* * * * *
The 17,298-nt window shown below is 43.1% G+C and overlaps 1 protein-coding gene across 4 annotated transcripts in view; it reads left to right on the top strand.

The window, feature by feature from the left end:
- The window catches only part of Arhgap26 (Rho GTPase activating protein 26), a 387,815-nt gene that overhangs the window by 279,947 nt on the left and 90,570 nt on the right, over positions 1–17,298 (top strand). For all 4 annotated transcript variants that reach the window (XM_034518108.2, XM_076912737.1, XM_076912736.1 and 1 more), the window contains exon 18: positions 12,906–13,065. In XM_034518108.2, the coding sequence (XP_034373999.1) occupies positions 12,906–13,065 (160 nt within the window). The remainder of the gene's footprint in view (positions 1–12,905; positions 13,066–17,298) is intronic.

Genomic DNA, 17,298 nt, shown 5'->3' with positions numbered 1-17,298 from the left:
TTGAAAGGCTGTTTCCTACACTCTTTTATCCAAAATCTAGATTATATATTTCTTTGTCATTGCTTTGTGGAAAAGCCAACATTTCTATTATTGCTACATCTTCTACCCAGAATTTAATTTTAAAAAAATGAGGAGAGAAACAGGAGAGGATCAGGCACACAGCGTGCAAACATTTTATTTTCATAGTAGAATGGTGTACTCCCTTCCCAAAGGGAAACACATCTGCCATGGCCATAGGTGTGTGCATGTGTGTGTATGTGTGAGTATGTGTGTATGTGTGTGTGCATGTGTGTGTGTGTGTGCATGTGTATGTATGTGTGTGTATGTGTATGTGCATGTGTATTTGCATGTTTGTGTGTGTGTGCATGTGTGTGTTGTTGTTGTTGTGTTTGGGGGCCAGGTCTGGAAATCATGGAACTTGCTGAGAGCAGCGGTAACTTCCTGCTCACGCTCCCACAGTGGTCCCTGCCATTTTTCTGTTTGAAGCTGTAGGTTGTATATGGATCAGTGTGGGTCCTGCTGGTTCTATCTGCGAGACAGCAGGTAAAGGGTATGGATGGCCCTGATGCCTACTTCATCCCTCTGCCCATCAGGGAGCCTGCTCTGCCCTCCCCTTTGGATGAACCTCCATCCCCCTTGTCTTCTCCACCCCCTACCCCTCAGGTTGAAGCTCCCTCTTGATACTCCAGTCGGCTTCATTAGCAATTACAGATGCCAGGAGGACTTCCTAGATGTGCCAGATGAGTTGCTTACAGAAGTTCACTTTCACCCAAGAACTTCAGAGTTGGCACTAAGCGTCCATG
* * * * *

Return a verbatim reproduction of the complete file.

The 17,298-nt window shown below is 43.1% G+C and overlaps 1 protein-coding gene across 4 annotated transcripts in view; it reads left to right on the top strand.

The window, feature by feature from the left end:
- The window catches only part of Arhgap26 (Rho GTPase activating protein 26), a 387,815-nt gene that overhangs the window by 279,947 nt on the left and 90,570 nt on the right, over positions 1–17,298 (top strand). For all 4 annotated transcript variants that reach the window (XM_034518108.2, XM_076912737.1, XM_076912736.1 and 1 more), the window contains exon 18: positions 12,906–13,065. In XM_034518108.2, the coding sequence (XP_034373999.1) occupies positions 12,906–13,065 (160 nt within the window). The remainder of the gene's footprint in view (positions 1–12,905; positions 13,066–17,298) is intronic.

Genomic DNA, 17,298 nt, shown 5'->3' with positions numbered 1-17,298 from the left:
TTGAAAGGCTGTTTCCTACACTCTTTTATCCAAAATCTAGATTATATATTTCTTTGTCATTGCTTTGTGGAAAAGCCAACATTTCTATTATTGCTACATCTTCTACCCAGAATTTAATTTTAAAAAAATGAGGAGAGAAACAGGAGAGGATCAGGCACACAGCGTGCAAACATTTTATTTTCATAGTAGAATGGTGTACTCCCTTCCCAAAGGGAAACACATCTGCCATGGCCATAGGTGTGTGCATGTGTGTGTATGTGTGAGTATGTGTGTATGTGTGTGTGCATGTGTGTGTGTGTGTGCATGTGTATGTATGTGTGTGTATGTGTATGTGCATGTGTATTTGCATGTTTGTGTGTGTGTGCATGTGTGTGTTGTTGTTGTTGTGTTTGGGGGCCAGGTCTGGAAATCATGGAACTTGCTGAGAGCAGCGGTAACTTCCTGCTCACGCTCCCACAGTGGTCCCTGCCATTTTTCTGTTTGAAGCTGTAGGTTGTATATGGATCAGTGTGGGTCCTGCTGGTTCTATCTGCGAGACAGCAGGTAAAGGGTATGGATGGCCCTGATGCCTACTTCATCCCTCTGCCCATCAGGGAGCCTGCTCTGCCCTCCCCTTTGGATGAACCTCCATCCCCCTTGTCTTCTCCACCCCCTACCCCTCAGGTTGAAGCTCCCTCTTGATACTCCAGTCGGCTTCATTAGCAATTACAGATGCCAGGAGGACTTCCTAGATGTGCCAGATGAGTTGCTTACAGAAGTTCACTTTCACCCAAGAACTTCAGAGTTGGCACTAAGCGTCCATG